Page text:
On the holiday of Shavuot, the biblical story of Ruth is read in synagogues worldwide. It is read parallel to the biblical portion describing the acceptance of Torah by the Jewish people at Mount Sinai.
Ruth the Moabite is the model for welcoming Israelis from the Former Soviet Union (FSU) in becoming fully part of the Jewish people. Ruth’s grandson was King David who brought national unity and sovereignty to the Jewish people. Israel Prize winner Rabbi Haim Druckman strongly advocates welcoming the more than 300,000 Israel citizens from FSU into the Jewish people who were victims of Communist rule. He states it is our moral duty to help our brethren return.
I taught the course “Judaism and Zionism: Roots and Values” at Ariel University for seven years to hundreds of students from all backgrounds. I found my students for FSU to be among the most seriously committed to learning about their heritage that was robbed from them. The leadership of the Jewish people will come from their grandchildren and great-grandchildren.
In my new book Photograph God: Creating a Spiritual Blog of Your Life, I write about Ruth as representing Hesed, compassion and loving kindness, a trait needed today by Israel’s rabbis. Below is an excerpt from my book (see http://photographgod.blogspot.com).
Ruth exhibits exceptional kindness and trust by dedicating herself to being God’s instrument for providing loving care for Naomi, her destitute mother-in-law. She chooses to leave her Moabite family and become part of the nation and religion of Israel without any personal advantage or self-interest, motivated spirituality from within herself.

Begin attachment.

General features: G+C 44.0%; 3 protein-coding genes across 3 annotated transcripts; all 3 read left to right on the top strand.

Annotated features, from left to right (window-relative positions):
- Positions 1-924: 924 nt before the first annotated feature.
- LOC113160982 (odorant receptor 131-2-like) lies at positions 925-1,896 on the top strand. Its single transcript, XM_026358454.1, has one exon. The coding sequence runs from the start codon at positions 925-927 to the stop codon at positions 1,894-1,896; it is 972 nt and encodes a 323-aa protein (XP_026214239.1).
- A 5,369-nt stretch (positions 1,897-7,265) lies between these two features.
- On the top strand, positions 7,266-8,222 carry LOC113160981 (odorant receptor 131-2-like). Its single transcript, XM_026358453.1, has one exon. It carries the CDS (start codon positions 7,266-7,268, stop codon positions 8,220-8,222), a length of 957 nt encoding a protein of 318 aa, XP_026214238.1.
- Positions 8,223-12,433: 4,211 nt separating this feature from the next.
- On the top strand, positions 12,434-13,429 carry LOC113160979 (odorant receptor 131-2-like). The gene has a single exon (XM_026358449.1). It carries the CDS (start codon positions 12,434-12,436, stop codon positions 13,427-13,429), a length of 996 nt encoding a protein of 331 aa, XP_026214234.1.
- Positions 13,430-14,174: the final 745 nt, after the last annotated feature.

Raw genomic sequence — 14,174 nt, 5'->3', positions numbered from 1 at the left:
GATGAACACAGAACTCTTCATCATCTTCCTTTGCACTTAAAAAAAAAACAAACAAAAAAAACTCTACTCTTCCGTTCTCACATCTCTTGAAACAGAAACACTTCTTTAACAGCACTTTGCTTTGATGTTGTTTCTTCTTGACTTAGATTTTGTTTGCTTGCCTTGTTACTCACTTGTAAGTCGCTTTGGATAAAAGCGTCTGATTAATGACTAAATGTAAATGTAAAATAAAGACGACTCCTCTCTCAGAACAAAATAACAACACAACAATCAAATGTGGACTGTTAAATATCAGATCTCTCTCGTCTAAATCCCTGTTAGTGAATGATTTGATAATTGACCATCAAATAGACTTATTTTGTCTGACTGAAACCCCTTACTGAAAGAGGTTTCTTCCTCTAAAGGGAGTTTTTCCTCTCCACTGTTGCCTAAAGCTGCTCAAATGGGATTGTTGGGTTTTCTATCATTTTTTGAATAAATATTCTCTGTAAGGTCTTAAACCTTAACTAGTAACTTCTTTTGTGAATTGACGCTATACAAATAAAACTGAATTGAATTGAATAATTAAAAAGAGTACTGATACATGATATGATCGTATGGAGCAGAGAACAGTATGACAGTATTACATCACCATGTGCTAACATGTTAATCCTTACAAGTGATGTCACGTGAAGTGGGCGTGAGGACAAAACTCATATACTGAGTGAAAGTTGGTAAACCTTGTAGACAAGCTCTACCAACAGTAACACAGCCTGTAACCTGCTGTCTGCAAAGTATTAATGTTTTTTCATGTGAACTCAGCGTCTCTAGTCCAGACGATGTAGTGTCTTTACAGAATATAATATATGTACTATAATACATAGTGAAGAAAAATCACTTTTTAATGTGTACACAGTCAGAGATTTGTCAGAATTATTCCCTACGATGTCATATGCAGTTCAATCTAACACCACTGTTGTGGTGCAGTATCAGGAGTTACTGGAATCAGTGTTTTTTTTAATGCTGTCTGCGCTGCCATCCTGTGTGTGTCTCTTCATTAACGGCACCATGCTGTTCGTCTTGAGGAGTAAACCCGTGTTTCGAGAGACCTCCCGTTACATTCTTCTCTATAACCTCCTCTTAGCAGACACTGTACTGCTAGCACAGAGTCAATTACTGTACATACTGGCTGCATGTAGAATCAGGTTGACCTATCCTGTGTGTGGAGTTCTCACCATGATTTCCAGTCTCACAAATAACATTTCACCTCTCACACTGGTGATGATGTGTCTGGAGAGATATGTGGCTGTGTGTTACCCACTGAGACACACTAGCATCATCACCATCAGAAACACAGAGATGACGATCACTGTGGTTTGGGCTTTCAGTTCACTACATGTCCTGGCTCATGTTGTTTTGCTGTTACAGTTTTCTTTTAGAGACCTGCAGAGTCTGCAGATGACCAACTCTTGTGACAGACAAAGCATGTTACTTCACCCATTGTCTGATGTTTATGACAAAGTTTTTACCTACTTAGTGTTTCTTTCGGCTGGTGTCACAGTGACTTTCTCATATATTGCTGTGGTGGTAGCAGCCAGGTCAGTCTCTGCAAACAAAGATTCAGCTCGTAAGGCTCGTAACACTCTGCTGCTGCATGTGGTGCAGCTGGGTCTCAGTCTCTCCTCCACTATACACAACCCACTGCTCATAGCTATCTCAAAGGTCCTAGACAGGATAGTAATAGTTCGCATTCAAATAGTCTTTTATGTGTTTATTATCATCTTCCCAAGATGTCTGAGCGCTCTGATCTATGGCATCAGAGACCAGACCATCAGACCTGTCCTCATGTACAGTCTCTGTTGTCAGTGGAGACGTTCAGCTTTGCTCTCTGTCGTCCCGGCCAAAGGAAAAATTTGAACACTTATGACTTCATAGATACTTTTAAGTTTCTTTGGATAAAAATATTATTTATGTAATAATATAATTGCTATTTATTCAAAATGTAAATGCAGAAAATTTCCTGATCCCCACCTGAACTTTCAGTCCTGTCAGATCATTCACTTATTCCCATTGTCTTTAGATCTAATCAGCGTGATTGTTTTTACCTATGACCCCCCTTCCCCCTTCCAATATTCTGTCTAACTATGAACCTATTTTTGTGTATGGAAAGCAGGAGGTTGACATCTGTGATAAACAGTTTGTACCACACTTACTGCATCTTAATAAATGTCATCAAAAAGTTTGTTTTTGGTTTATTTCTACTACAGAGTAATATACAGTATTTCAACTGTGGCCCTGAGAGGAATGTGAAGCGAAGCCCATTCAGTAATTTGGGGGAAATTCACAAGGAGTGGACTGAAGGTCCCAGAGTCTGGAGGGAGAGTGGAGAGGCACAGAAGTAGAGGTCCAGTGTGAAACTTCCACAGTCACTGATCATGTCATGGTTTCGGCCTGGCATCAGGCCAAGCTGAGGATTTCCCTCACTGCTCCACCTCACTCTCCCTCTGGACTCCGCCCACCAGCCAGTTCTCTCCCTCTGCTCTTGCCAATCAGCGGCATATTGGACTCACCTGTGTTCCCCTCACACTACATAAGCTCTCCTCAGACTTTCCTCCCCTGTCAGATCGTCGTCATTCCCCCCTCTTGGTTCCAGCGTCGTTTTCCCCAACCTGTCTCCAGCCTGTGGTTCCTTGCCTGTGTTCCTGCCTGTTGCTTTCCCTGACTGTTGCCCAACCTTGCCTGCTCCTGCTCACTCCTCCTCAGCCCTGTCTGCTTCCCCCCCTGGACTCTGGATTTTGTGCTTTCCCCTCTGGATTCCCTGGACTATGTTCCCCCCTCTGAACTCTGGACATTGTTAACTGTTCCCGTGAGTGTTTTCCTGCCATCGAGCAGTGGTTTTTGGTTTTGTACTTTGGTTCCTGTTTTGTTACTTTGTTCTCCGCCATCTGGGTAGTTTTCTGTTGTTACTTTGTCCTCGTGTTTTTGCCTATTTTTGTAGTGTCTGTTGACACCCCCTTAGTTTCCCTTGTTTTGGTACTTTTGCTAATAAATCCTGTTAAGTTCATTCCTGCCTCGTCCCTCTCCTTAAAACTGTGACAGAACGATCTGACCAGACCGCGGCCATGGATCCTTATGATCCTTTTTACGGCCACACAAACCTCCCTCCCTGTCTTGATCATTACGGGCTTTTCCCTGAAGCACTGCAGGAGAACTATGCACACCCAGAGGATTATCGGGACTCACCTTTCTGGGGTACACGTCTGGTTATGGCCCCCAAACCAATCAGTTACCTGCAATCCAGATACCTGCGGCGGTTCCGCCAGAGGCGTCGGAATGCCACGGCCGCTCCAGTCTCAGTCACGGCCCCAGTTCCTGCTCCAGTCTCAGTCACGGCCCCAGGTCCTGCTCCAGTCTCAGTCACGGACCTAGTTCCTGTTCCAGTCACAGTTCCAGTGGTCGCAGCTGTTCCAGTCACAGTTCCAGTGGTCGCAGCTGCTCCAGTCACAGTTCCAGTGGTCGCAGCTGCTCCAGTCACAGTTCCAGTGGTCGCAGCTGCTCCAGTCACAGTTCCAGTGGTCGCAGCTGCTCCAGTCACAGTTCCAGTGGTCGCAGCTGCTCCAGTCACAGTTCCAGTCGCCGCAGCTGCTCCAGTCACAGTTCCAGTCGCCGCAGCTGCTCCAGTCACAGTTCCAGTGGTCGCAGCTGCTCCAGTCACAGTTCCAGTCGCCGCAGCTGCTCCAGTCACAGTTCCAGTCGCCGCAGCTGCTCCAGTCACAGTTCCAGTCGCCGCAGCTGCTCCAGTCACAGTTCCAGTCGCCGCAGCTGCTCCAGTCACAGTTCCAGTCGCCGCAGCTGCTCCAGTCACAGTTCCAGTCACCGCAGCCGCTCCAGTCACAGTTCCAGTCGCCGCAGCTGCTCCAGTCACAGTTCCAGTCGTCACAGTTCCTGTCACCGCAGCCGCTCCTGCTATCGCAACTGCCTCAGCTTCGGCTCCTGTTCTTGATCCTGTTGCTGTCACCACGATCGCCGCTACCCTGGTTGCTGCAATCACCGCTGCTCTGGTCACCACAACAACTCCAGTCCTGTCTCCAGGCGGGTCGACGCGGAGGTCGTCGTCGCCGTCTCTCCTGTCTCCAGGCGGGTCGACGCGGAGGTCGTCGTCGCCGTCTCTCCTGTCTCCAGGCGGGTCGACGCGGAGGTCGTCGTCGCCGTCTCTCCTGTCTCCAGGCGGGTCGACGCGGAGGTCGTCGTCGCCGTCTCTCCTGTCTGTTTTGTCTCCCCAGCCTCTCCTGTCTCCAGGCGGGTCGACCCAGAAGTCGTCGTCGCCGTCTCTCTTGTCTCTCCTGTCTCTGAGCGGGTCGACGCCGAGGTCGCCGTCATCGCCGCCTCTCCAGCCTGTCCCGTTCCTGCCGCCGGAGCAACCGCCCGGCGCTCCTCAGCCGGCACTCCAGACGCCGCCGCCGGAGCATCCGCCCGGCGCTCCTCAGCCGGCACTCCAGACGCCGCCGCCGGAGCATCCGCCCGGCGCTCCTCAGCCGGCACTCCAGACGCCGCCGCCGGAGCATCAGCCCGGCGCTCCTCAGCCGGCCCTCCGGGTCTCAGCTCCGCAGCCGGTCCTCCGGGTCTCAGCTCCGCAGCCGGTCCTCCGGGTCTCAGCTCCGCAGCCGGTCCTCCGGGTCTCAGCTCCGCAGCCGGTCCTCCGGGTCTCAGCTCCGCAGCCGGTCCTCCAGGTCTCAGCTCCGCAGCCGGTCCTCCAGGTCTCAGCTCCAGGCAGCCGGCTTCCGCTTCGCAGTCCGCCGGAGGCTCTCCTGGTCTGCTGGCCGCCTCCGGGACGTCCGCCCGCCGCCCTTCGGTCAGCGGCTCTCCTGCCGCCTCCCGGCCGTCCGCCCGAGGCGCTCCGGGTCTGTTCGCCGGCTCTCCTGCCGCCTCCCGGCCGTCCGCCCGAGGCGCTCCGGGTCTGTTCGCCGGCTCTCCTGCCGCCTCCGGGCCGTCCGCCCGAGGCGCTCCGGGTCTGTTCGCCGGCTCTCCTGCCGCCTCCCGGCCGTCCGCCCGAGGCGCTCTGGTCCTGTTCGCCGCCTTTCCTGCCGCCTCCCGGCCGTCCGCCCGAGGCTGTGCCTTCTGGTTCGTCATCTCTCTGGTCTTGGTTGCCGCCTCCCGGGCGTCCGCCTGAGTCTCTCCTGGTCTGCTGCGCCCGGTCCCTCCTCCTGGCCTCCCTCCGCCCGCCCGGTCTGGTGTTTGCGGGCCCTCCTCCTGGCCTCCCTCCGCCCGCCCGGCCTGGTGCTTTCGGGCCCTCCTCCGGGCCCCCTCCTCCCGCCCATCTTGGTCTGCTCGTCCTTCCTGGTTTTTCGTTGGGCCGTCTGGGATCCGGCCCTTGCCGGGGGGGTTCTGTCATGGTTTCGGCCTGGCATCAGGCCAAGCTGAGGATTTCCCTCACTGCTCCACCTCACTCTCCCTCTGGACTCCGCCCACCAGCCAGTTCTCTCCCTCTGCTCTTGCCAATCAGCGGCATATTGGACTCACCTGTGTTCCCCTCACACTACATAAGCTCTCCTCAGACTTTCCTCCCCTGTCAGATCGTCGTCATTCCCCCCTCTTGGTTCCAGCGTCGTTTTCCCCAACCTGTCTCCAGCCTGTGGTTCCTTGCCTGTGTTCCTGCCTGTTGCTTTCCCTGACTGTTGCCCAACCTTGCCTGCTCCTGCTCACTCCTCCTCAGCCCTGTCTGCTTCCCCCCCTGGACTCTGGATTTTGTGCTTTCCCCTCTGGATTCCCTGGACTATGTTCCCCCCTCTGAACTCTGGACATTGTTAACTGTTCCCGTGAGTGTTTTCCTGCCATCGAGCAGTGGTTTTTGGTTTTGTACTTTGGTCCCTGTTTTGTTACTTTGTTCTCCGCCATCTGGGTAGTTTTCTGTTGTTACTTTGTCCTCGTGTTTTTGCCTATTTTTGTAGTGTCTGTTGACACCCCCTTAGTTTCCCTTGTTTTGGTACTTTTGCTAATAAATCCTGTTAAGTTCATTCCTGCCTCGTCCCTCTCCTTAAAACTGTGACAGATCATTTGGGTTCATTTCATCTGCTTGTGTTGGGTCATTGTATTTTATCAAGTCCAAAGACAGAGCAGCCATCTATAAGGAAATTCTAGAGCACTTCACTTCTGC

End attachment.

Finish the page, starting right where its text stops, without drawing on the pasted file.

The story that unfolds in the Scroll of Ruth, also known as The Book of Loving Kindness, tells of famine in the Land of Israel that makes Elimelekh take his wife, Naomi, and their sons to Moab from their home in Bethlehem. Both sons marry Moabite woman, Orpah and Ruth. Elimelekh and their two sons die, leaving Naomi with neither husband nor sons to care for her. Oraph and Ruth are also left childless widows. When Naomi decides to return to her hometown in the Land of Israel, her daughters-in-law plead to go with her.
While Orpah is persuaded to return to her family in Moab, Ruth refuses to leave her destitute mother-in-law. She says to Naomi, “Entreat me not to leave you and return from following after you; for where you go, I will go; and where you lodge, I will lodge; your people shall be my people, and your God my God; where you die, I will die, and there will be buried” (Ruth 1:16-17).
Ruth takes upon herself the care and feeding of her elderly mother-in-law. Since they arrive in Bethlehem during the barley harvest, Ruth takes advantage of the Jewish tradition to leave fallen grain for the poor by gleaning in the field of Boaz, a wealthy relative of Naomi’s late husband. Hesed is contagious. Every act of benevolence and generosity is contagious. Every act of Hesed engenders others. Boaz is so impressed by Ruth’s loving kindness to Naomi that he invites her to eat with his workers and instructs them to give her barley from the sheaves they harvest. Boaz eventually marries Ruth and they have a son Oved. Oved’s son is Yishai, father of King David. We wait eagerly for a time when Ruth’s compassionate acts of loving kindness will spread throughout the world and usher in a messianic age.
The great 16th century kabbalist known as Arizal defines Hesed in the book The Tree of Life as kindness in a sense of absolute, gratuitous and unlimited benevolence. Hesed is the disposition to bestow kindness for the very sake of kindness. It is realized in Malkhut, the Kingdom of space and time, through kindhearted acts of compassion and largess. Photograph acts of Hesed that you see in your life that mirror those of Ruth.